Q. I took out a Lloyds TSB graduate loan insurance policy, which turned out not to be worth the paper it was written on. I had an operation in April, the day before my job ended, and was signed-off for six weeks. I then found the policy did not cover me, as I had been on a two-year fixed-term contract that had not been renewed.
Now my illness has flared up again, I've used up all my savings to find work and Lloyds TSB's policy will not even cover my loan repayments. I paid over £1,300 for this insurance. AH, by e-mail.
A. There are many concerns about the value of payment protection insurance (PPI) policies. Improving the quality of advice and marketing of PPI is a priority for the Financial Services Authority. In this instance, we have been able to help and Lloyds TSB has paid you £1,112.58 after reconsidering your claims. A claim for unemployment had been rejected because you resigned, but Lloyds TSB accepts this was on medical advice. The bank says it is not required under the policy terms to accept the claim, but it is "appropriate" in the circumstances and is using its discretion to approve this.
Q. My son subscribed to the 3 mobile service in October 2005. He was given a wrong handset, which he returned that month. Not having heard more, he cancelled his contract within the 14-day cooling-off period, but the account was not closed. Now he is receiving calls from a debt collection agency. My husband and I have paid bills of £265.88 to avoid the stress; 3 promised to repay this, but no repayment has been received. JS, Halifax.
A. 3 says that the problem lies with the retailer, which failed to process your son's cancellation. The dealer has now repaid you the £265 and 3 has sent your son £100 as a goodwill gesture. Your son's credit reference file has also been amended.
Q. My husband, who is 70 and in poor health, has received a cash legacy. He wants to pass £7,500 of it to his three Australian grandchildren, aged 13, 11 and 6. He wants the income to be accumulated and for each to be able to use the money at 18. He does not want the income taxed as his. RB, Oxford.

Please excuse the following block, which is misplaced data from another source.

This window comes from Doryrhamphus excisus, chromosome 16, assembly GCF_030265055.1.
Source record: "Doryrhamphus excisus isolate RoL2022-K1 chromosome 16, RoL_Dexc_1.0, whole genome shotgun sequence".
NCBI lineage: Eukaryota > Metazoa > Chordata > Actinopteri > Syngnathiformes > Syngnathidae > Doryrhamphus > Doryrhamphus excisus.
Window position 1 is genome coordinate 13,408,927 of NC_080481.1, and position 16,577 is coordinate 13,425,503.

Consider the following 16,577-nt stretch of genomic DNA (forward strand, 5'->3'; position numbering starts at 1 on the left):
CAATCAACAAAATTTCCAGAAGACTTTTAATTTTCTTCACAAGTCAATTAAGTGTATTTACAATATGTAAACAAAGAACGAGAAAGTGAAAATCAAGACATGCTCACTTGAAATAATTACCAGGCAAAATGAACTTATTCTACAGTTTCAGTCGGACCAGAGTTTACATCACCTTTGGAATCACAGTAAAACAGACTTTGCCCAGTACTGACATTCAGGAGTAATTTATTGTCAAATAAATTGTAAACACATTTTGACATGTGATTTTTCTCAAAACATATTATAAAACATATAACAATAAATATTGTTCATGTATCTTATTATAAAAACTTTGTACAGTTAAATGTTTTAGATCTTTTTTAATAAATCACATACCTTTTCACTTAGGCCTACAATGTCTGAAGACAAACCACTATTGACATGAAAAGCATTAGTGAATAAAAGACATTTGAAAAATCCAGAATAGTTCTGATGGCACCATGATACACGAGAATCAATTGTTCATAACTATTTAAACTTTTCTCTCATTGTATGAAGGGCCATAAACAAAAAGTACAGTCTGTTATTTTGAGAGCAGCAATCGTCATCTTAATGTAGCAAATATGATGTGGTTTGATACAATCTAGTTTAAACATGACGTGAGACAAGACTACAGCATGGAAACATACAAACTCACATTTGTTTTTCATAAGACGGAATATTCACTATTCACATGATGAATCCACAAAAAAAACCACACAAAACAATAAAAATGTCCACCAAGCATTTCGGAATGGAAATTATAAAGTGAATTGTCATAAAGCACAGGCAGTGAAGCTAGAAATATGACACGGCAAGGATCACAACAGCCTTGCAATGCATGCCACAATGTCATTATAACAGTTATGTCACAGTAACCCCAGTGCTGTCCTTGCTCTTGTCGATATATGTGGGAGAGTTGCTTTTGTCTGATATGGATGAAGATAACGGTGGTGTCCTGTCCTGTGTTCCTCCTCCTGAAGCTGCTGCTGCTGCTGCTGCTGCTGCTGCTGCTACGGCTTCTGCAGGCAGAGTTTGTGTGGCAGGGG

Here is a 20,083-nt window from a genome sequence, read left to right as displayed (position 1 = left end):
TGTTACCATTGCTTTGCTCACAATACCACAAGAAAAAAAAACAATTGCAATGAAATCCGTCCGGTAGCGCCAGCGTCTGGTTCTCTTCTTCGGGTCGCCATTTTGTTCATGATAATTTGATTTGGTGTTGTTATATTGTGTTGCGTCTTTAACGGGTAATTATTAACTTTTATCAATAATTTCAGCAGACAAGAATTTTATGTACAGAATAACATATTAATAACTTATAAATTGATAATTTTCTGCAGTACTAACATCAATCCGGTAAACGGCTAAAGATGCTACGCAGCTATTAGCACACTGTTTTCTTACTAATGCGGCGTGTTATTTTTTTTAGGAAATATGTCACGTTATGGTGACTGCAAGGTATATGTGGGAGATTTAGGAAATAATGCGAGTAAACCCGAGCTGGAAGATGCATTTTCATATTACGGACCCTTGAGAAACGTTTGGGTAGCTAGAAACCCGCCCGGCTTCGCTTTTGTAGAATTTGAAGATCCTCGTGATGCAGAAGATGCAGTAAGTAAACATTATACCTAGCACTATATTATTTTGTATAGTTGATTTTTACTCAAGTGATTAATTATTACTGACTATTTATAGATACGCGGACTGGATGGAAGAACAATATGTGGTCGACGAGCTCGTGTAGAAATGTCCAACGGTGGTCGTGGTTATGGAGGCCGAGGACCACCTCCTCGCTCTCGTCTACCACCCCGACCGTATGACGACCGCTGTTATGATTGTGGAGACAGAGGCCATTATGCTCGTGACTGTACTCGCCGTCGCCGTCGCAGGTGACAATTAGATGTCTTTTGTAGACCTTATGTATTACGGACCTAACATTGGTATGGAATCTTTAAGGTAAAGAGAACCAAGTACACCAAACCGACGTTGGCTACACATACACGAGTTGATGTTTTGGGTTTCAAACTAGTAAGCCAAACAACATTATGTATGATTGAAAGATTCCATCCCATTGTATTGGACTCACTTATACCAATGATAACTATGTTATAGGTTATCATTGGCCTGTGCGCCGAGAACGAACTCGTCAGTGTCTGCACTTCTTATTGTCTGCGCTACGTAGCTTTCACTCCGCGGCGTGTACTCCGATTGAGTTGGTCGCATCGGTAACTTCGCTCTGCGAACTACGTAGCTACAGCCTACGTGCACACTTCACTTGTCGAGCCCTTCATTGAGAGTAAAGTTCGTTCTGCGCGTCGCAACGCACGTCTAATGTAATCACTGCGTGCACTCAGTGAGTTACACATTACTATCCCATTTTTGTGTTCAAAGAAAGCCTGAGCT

A. Stephen Pallister, tax and trusts partner at Charles Russell says the money could be passed to each grandchild using a "bare trust", meaning each grandchild will become fully entitled to the money at 18. "Until then, it will be held by the bare trustees - the parents probably. The grandchildren cannot demand the money until they are 18 - though it can be spent for their benefit before then. The income will not be taxed as your husband's - it will belong to each child and taxed as theirs.
"If the person whose estate your husband has received the legacy from died in the past two years, your husband should enter into a 'deed of variation' of their will, to redirect this money to his grandchildren. In this way the gift will be treated as if it was made by the deceased on his death for inheritance tax (IHT) and capital gains tax purposes.
"If the person died more than two years ago, the gift must be made by your husband. An individual can gift £3,000 each year IHT-free, by use of their annual exemption, plus any unused exemption from the previous year. The remaining £1,500 would be a potentially exempt transfer (PET) for IHT and fall out of account for IHT if your husband survives seven years."
Q. In 2005 I signed up to the Utility Warehouse for broadband. The lines to our rural home were inadequate so the contract was cancelled, but the Utility Warehouse was still to supply the standard phone service, charging for calls and line rental.
In late 2005 the phone lines went down for nearly three weeks. The Utility Warehouse charged line rental despite this interruption, saying any compensation must be paid by BT, as it is responsible for line maintenance.
The Utility Warehouse ultimately credited us with £2.05, refusing to repay line rental charges. I refused to pay the £16 charge, cancelled the contract and I'm now threatened with court action. Why should I have to pay for a service I didn't get? CB, North Wales.
A. Ravi Khanna, a spokesman for the Utility Warehouse, says: "We cannot guarantee that our provision of telephony lines and services will be without fault as there are often reasons, completely outside our control, which lead to services being disrupted.
"When this happens, while we will do all we can to work with our providers to resolve the problem, we do not accept liability for the disruption, nor are we obliged to provide compensation for any period of time that a customer may be without service."
However, the Utility Warehouse has credited your account with the outstanding balance of £15.83.Reuse content